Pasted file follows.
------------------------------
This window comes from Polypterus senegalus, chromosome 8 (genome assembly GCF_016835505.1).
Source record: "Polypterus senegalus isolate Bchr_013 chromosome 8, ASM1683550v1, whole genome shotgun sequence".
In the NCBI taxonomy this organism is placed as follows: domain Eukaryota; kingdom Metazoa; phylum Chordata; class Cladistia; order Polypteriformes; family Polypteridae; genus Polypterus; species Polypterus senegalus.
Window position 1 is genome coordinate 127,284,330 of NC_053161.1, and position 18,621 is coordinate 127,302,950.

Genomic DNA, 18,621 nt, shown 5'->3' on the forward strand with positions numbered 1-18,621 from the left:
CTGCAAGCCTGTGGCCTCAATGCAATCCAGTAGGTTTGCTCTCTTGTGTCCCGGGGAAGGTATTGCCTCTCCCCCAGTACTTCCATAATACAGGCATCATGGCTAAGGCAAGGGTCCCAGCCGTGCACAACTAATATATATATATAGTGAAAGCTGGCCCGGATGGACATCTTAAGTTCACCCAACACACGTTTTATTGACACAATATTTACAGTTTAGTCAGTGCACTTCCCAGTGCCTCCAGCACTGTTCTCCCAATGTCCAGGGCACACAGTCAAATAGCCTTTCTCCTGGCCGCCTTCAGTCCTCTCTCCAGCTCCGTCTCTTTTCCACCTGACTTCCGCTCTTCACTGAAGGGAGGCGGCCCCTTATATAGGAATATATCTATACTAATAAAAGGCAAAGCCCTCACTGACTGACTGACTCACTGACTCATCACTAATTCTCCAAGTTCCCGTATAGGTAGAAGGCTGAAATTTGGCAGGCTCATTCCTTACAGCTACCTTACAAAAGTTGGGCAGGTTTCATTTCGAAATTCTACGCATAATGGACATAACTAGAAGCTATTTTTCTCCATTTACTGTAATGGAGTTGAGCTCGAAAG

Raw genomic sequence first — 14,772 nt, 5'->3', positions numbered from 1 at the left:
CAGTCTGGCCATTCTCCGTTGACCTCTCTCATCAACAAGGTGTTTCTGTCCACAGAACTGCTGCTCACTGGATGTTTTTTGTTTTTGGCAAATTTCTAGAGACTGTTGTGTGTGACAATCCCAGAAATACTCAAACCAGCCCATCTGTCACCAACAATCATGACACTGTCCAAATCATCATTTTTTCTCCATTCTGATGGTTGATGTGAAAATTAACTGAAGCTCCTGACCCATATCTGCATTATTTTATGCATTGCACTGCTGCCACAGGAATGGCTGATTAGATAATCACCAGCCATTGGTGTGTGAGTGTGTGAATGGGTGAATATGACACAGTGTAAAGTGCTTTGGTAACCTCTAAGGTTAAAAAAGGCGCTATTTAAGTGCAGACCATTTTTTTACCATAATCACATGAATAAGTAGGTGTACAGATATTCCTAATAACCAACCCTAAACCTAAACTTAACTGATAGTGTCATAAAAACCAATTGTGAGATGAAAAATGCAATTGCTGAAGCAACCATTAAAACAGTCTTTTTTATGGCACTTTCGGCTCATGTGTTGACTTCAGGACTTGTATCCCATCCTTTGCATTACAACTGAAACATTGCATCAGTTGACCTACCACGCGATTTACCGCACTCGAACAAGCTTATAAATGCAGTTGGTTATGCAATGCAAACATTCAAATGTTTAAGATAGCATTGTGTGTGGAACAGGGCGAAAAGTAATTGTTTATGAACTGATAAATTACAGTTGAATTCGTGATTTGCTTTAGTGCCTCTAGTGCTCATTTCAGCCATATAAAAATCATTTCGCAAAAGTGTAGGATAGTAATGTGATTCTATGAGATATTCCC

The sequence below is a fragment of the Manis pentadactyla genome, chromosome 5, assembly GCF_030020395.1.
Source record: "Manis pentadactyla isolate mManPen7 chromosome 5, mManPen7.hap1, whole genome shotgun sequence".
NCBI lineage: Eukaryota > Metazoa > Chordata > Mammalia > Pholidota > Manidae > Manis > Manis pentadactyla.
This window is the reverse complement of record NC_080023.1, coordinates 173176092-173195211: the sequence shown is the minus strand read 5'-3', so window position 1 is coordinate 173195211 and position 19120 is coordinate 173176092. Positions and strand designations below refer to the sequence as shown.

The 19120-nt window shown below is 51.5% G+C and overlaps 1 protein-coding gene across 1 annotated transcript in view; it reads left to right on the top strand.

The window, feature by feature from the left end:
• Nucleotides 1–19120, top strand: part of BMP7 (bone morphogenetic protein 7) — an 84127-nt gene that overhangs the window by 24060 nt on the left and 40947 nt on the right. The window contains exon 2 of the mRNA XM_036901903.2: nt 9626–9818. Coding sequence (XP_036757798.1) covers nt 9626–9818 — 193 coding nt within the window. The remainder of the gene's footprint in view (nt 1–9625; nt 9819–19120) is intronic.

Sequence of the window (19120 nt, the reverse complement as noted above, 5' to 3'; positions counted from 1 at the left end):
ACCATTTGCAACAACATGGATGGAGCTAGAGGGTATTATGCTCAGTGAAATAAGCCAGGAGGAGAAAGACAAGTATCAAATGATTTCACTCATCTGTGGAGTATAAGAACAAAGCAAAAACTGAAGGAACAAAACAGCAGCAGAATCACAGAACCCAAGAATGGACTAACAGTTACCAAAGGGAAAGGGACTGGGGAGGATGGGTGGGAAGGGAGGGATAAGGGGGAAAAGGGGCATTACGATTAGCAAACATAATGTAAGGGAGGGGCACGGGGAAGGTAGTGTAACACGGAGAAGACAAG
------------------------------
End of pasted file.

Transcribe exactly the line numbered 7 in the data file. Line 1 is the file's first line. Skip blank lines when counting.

Raw genomic sequence first — 14,772 nt, 5'->3', positions numbered from 1 at the left: